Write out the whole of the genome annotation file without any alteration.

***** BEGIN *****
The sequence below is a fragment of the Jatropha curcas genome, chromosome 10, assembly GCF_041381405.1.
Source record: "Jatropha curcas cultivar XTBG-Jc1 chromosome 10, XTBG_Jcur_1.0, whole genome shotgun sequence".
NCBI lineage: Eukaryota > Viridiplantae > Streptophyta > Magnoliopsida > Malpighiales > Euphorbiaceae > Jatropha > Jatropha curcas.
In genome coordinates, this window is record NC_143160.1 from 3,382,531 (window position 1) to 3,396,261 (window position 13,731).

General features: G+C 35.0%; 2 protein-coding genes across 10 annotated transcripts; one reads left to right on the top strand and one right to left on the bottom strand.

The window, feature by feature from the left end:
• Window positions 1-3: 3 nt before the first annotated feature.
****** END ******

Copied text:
The sequence below is a fragment of the Jatropha curcas genome, chromosome 10, assembly GCF_041381405.1.
Source record: "Jatropha curcas cultivar XTBG-Jc1 chromosome 10, XTBG_Jcur_1.0, whole genome shotgun sequence".
NCBI lineage: Eukaryota > Viridiplantae > Streptophyta > Magnoliopsida > Malpighiales > Euphorbiaceae > Jatropha > Jatropha curcas.
In genome coordinates, this window is record NC_143160.1 from 3,382,531 (window position 1) to 3,396,261 (window position 13,731).

General features: G+C 35.0%; 2 protein-coding genes across 10 annotated transcripts; one reads left to right on the top strand and one right to left on the bottom strand.

The window, feature by feature from the left end:
• Window positions 1-3: 3 nt before the first annotated feature.